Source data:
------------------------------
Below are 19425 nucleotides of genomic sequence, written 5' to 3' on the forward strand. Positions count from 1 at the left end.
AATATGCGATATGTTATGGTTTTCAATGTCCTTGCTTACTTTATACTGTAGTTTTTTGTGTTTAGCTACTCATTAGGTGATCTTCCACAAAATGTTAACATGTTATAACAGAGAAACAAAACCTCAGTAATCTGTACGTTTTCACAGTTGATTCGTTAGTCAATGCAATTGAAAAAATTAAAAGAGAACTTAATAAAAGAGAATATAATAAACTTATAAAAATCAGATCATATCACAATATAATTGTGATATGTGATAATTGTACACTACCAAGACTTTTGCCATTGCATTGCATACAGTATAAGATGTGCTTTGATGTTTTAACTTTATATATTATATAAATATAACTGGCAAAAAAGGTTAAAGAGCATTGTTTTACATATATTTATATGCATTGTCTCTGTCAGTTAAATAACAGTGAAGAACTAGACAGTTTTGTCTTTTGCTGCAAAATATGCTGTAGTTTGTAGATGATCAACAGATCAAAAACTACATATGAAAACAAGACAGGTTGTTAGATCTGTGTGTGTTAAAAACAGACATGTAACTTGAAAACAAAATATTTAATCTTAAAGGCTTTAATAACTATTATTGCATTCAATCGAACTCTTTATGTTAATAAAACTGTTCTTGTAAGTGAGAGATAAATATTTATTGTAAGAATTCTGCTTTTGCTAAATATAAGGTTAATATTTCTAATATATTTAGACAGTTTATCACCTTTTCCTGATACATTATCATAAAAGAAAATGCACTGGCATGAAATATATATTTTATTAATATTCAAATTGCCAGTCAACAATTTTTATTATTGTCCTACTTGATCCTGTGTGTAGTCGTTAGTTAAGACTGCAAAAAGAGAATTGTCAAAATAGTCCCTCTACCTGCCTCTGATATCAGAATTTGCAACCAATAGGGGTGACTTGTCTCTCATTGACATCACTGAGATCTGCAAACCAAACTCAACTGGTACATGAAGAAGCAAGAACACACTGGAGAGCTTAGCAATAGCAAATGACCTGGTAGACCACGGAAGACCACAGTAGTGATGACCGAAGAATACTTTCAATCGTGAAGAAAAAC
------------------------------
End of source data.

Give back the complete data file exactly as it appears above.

Below are 19425 nucleotides of genomic sequence, written 5' to 3' on the forward strand. Positions count from 1 at the left end.
AATATGCGATATGTTATGGTTTTCAATGTCCTTGCTTACTTTATACTGTAGTTTTTTGTGTTTAGCTACTCATTAGGTGATCTTCCACAAAATGTTAACATGTTATAACAGAGAAACAAAACCTCAGTAATCTGTACGTTTTCACAGTTGATTCGTTAGTCAATGCAATTGAAAAAATTAAAAGAGAACTTAATAAAAGAGAATATAATAAACTTATAAAAATCAGATCATATCACAATATAATTGTGATATGTGATAATTGTACACTACCAAGACTTTTGCCATTGCATTGCATACAGTATAAGATGTGCTTTGATGTTTTAACTTTATATATTATATAAATATAACTGGCAAAAAAGGTTAAAGAGCATTGTTTTACATATATTTATATGCATTGTCTCTGTCAGTTAAATAACAGTGAAGAACTAGACAGTTTTGTCTTTTGCTGCAAAATATGCTGTAGTTTGTAGATGATCAACAGATCAAAAACTACATATGAAAACAAGACAGGTTGTTAGATCTGTGTGTGTTAAAAACAGACATGTAACTTGAAAACAAAATATTTAATCTTAAAGGCTTTAATAACTATTATTGCATTCAATCGAACTCTTTATGTTAATAAAACTGTTCTTGTAAGTGAGAGATAAATATTTATTGTAAGAATTCTGCTTTTGCTAAATATAAGGTTAATATTTCTAATATATTTAGACAGTTTATCACCTTTTCCTGATACATTATCATAAAAGAAAATGCACTGGCATGAAATATATATTTTATTAATATTCAAATTGCCAGTCAACAATTTTTATTATTGTCCTACTTGATCCTGTGTGTAGTCGTTAGTTAAGACTGCAAAAAGAGAATTGTCAAAATAGTCCCTCTACCTGCCTCTGATATCAGAATTTGCAACCAATAGGGGTGACTTGTCTCTCATTGACATCACTGAGATCTGCAAACCAAACTCAACTGGTACATGAAGAAGCAAGAACACACTGGAGAGCTTAGCAATAGCAAATGACCTGGTAGACCACGGAAGACCACAGTAGTGATGACCGAAGAATACTTTCAATCGTGAAGAAAAAC